I’ve had this book on my radar for ages, from back in the days when a paperback copy cost something like three million quid or something to buy! But things are different now, so I just finished my nice shiny new copy, and thought I’d share my thoughts.
You’ve probably heard of this book and its cult status before, but if not, this review will have a few spoilers in it; spoilers I actually read in other reviews. So there’s my warning.
I’m going to try and write this review without mentioning Jack Ketchum’s brilliant and equally hard-to-read The Girl Next Door (whoops!!). Oh well, if you want to know my thoughts on that book then, ahem!
The basic plot of Let’s Go Play is five kids aged 10-17, decide to tie up the babysitter. You know, it’s something to do. What starts as an innocent (not quite the right word) little game suddenly descends into barbaric acts of torture. And things don’t end well for Barbara, said babysitter.
In my opinion, age hasn’t served this book well. I’m sure back in the 70s this was some shocking shit all right, but I’ve read plenty of gross, shocking, and downright ‘Whaaaaat???’ books, making this seem a little tame. Perhaps tame isn’t entirely true, as some things in this book will be shocking until the end of humanity as we know it.
I think my main gripe was that the whole thing didn’t seem that believable. I know you have to suspend your disbelief when reading fiction, but you know what I mean. And Barbara’s reactions to the methods of mistreatment seemed a bit ‘off’ and not nearly as soul-destroying as they should have been.
I must qualify my stance by saying that I am not and have never been a) a woman, b) a babysitter, or c) bound by a group of kids (actually not by anyone, not even in a kinky way). Barbara has, and I’d think that someone in her position would be a bit more savage and desperate than she was. Yeah, I know she’s not that type of person, but an extreme situation would surely bring with it an extreme reaction.
In particular, the part where she is raped. Again, I have now way of appreciating how utterly barbaric this is, but I’ve seen the news, watched documentaries, read books; surely she would have been more affected, especially being the kind of person she is. Instead of feeling utterly violated and used, as her virginity is savagely taken, no less; all she cares about is that she might be pregnant. Really? That’s your biggest beef?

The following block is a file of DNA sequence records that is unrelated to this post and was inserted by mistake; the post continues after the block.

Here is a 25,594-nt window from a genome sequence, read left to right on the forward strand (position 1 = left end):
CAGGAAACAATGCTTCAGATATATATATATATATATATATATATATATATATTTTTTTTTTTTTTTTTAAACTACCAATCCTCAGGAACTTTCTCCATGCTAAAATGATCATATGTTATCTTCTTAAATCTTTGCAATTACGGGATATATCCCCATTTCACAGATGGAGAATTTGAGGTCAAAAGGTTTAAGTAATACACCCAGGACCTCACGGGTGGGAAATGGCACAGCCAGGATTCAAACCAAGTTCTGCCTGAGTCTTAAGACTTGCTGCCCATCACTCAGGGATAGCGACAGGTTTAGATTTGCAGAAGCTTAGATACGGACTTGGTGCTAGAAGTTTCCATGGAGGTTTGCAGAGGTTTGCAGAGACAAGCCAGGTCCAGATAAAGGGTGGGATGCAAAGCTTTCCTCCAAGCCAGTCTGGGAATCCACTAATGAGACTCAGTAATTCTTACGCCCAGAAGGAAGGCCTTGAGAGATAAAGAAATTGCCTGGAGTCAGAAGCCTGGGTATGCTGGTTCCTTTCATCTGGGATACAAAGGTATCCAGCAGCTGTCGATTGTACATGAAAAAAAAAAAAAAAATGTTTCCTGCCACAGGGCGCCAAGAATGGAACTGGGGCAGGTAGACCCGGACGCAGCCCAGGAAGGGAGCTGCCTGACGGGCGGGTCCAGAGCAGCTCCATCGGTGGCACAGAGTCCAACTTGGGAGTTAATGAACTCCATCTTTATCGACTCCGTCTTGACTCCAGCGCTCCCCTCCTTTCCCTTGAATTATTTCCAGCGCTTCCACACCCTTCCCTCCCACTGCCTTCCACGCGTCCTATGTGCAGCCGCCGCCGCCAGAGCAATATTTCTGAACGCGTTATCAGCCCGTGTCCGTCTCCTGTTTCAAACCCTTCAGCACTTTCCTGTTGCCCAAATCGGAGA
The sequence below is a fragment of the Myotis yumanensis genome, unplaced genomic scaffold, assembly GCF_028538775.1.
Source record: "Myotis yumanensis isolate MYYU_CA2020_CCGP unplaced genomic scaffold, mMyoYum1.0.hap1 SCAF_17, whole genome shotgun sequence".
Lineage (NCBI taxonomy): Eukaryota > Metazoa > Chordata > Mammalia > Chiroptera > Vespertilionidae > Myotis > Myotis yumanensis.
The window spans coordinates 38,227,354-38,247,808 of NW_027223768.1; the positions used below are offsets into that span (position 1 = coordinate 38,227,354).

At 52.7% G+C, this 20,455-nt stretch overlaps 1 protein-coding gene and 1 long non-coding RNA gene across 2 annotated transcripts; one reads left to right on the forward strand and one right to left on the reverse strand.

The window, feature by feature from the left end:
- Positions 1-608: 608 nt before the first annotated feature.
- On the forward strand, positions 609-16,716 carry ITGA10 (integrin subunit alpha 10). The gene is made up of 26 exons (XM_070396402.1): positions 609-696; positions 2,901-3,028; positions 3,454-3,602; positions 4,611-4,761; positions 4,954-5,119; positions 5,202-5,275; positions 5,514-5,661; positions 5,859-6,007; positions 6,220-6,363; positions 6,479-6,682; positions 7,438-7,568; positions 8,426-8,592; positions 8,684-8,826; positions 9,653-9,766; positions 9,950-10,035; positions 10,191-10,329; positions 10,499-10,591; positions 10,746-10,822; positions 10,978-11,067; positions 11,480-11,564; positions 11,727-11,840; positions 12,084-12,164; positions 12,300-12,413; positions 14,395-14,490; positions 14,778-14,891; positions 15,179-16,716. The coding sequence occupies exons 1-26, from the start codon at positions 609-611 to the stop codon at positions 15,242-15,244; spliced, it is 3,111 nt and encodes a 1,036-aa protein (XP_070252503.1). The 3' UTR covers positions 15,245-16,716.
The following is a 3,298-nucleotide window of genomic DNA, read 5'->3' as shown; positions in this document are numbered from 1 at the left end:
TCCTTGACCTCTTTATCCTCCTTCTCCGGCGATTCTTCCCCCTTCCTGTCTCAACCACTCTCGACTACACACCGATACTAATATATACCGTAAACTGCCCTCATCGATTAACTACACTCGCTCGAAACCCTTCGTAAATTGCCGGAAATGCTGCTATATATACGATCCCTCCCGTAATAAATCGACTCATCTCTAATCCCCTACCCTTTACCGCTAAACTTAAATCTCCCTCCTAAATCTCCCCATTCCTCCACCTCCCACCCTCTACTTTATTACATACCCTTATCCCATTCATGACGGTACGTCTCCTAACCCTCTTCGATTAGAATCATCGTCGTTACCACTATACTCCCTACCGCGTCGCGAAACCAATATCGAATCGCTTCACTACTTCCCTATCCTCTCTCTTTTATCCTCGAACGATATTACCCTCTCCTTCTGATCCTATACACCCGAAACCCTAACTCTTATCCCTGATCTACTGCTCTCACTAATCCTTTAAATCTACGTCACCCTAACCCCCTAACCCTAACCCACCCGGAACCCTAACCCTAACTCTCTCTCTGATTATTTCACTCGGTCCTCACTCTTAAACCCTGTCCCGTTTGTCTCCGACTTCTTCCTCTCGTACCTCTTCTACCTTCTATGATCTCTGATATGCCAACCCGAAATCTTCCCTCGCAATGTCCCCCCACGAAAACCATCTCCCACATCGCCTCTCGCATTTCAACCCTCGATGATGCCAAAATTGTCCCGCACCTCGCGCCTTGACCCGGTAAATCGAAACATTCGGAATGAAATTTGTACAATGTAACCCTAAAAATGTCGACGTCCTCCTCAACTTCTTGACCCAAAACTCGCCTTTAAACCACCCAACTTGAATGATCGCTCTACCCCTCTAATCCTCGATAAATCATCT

Let’s change topic. The kids eventually realise this is not going to end well. They’ve humiliated her by removing her clothes, tortured her, intimidated her, done the aforementioned thing; there’s no way they can get away with this. So they decide there’s only one way out of this; they have to kill her.
Maybe police forensic departments were pretty substandard in the 70s, but surely the police would work out that their stories don’t match, they’re obviously hiding something because they’re kids and don’t seem the least bit traumatised by what happened – no kid is that good at acting!
But it seems that after they frame a random dude who’s loitering in the grounds of the massive house of the murder, everyone just accepts this and asks no questions. Perhaps it’s because this dude is an immigrant and looked down upon (it was the 70s), although I’m still not so sure. The kids, to be certain of erasing all evidence that can talk, kill him, too. So that’s 2 murders and all five of them are holding it perfectly together. Really?
My other main gripe was that I found some parts of the book just boring. At times I was skimming through sections and just getting the general gist of it all. Many passages just weren’t all that engaging.
I’m really laying into this book here, but it’s not all bad. On the most part the writing was pretty decent, although – there were lots – of these – bloody dashes!
The treatment of Barbara was, of course, pretty nasty, and the descriptions really took me into the bowels of the story. Each act of torture, or gagging, or tying, or violence, was realistic and vivid. And I did really want Barabara to escape, and for the kids to pay for their little shitted-ness.
Barbara’s sanity was pushed to – and beyond – its limit as the book reached its conclusion, and I did feel her mental state rapidly diminishing as she became aware of the ultimate plan for her. And the kids’ conversations about what to do with her, all carried out in a very democratic style, did seem the behaviour of children in over their heads. Which is why I just wasn’t buying that ending.
But saying all of that, this is still a book that’s a must read, if only to say you have. If you want a difficult read about torture and the depravity of the human condition (hey, who doesn’t?) I’d say check out The Girl Next Door first.
Categories: book review